This week we begin reading Sefer Shmos, the Book of Names, also known as Sefer HaGeullah, the Book of Redemption. The Torah alludes that there are four descriptions of redemption in Shmos: chapter 6, verses 6 and 7. These descriptions of redemption form the core reasons attributed to drinking the four cups of wine at the seder - each cup representing a different ‘language’ of redemption. The Midrash in Shmos Rabbah 1:33 and Vayikra Rabbah state:

ויקרא רבה (וילנא) פרשה לב
רב הונא אמר בשם בר קפרא בשביל ד’ דברים נגאלו ישראל ממצרים שלא שנו את שמם ואת לשונם ולא אמרו לשון הרע ולא
נמצא ביניהן אחד מהן פרוץ בערוה
Vayikra Rabbah section 32, R’ Huna said in the name of Bar Kapparah: Because of four things Israel was redeemed from Egypt: They didn’t change their names or their language, they didn’t speak lashon ha-ra, and none of them was promiscuous.

פסיקתא זוטרתא (לקח טוב) דברים פרשת תבא דף מו עמוד א
דבר אחר ויהי שם לגוי. מלמד שהיו ישראל מצויינים שם. שהיה מלבושם ומאכלם ולשונם משונים מן המצריים. מסומנין היו וידועין
שהם גוי לבדם חלוק מן

Minor Pesikta, Devarim (Ki Savo) 41a Another interpretation: “And there they became a nation” – this teaches that the Israelites were distinct there, in that their clothing, food, and language was different from the Egyptians’. They were identified and known as a separate nation, apart from the Egyptians. The language has many definitions, but it is not limited by anything less than speaking, reading and understanding of Hebrew. With the explosion of the English Judaic library, thousands of Jews have come back to their roots and have studied Torah. But the English translations should not be used as the primary source of learning; rather they should be used as an aid to study and learn in the original. Over the years in my career I have identified the trouble and difficulty many have with learning Hebrew, both children and adults.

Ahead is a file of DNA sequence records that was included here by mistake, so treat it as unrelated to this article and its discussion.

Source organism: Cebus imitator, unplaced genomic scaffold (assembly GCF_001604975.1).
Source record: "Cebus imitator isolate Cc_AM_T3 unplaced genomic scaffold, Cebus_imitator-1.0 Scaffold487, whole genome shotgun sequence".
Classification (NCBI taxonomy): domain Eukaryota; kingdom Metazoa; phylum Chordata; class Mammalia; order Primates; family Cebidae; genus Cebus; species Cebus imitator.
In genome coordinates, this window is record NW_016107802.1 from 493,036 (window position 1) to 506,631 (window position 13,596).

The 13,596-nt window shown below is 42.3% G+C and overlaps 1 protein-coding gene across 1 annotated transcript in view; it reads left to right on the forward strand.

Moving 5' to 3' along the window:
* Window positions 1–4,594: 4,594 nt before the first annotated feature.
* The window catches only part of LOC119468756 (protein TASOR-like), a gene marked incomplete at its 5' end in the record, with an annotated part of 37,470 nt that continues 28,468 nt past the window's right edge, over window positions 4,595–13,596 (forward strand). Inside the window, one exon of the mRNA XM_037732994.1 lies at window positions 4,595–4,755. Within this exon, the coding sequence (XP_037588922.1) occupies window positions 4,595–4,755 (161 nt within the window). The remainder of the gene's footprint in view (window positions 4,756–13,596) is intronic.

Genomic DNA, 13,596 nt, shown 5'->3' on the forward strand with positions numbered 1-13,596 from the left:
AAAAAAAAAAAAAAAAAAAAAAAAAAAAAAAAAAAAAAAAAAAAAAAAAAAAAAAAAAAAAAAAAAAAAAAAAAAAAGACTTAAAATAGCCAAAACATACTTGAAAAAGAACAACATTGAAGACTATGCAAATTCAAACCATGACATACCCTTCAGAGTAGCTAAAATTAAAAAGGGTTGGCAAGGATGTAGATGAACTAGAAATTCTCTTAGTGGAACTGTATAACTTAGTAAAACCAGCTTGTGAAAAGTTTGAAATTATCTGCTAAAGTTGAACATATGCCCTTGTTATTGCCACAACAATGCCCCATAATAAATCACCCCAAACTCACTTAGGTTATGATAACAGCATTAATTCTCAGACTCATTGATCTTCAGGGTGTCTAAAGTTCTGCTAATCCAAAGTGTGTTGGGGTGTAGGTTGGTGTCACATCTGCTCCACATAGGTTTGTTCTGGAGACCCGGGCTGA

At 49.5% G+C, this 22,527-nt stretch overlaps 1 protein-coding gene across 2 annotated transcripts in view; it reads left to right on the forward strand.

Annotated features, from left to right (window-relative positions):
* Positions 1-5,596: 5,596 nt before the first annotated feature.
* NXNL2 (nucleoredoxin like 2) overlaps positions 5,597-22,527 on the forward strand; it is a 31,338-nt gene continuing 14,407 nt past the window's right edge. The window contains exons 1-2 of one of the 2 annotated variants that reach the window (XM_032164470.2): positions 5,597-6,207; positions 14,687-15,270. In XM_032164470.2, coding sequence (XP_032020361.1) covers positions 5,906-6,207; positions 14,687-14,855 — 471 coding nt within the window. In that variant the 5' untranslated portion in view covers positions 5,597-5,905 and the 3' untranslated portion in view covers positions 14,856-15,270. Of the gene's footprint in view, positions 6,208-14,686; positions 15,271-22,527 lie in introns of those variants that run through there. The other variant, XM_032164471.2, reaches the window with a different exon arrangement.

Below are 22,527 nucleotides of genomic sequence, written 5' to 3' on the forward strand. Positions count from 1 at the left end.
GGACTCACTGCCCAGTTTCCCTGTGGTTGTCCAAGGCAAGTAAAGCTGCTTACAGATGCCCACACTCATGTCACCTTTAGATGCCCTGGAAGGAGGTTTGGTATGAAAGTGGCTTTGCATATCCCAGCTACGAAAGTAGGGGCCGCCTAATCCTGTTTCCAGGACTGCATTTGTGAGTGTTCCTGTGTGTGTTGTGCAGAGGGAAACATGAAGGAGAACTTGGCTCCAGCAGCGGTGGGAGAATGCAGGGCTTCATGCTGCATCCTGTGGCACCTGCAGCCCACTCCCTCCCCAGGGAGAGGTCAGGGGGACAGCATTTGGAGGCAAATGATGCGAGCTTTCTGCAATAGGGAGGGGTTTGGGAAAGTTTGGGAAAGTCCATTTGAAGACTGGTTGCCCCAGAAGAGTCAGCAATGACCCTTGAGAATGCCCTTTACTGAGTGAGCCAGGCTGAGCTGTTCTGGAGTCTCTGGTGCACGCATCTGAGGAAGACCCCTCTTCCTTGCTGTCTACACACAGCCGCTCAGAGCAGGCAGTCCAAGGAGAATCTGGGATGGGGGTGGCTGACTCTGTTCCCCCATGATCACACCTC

Let me start by stating two propositions that seem to me beyond debate: 1) that the vast majority of children have a strong capacity to learn languages and 2) that the vast majority of children who spend years in American day schools studying Hebrew graduate without having attained a credible degree of oral reading or spoken Hebrew fluency.

Reading fluency is the ability to read accurately, smoothly and with expression. Fluent readers have learned to recognize words without struggling over decoding issues. This developing oral fluency – Hebrew as well as English - does not equate with reading comprehension. Fluency evolves to comprehension (mental fluency) when the child’s oral language is the same as the written language. We are all capable of developing oral fluency without understanding what we’re reading, but fluency bridges word recognition to overall comprehension. Once decoding of words becomes more fluid, children learn to focus on what the text is saying, to make connections between what they are reading and their own background knowledge. Non-fluent readers, however, must spend more time decoding, causing frustration when trying to comprehend the text. They will often have to read the same passage over several times to attain comprehension, struggling with words, language, and meaning To read with expression, a student not only divides words into chunks, he uses proper phrasing as he connects the words to their meanings.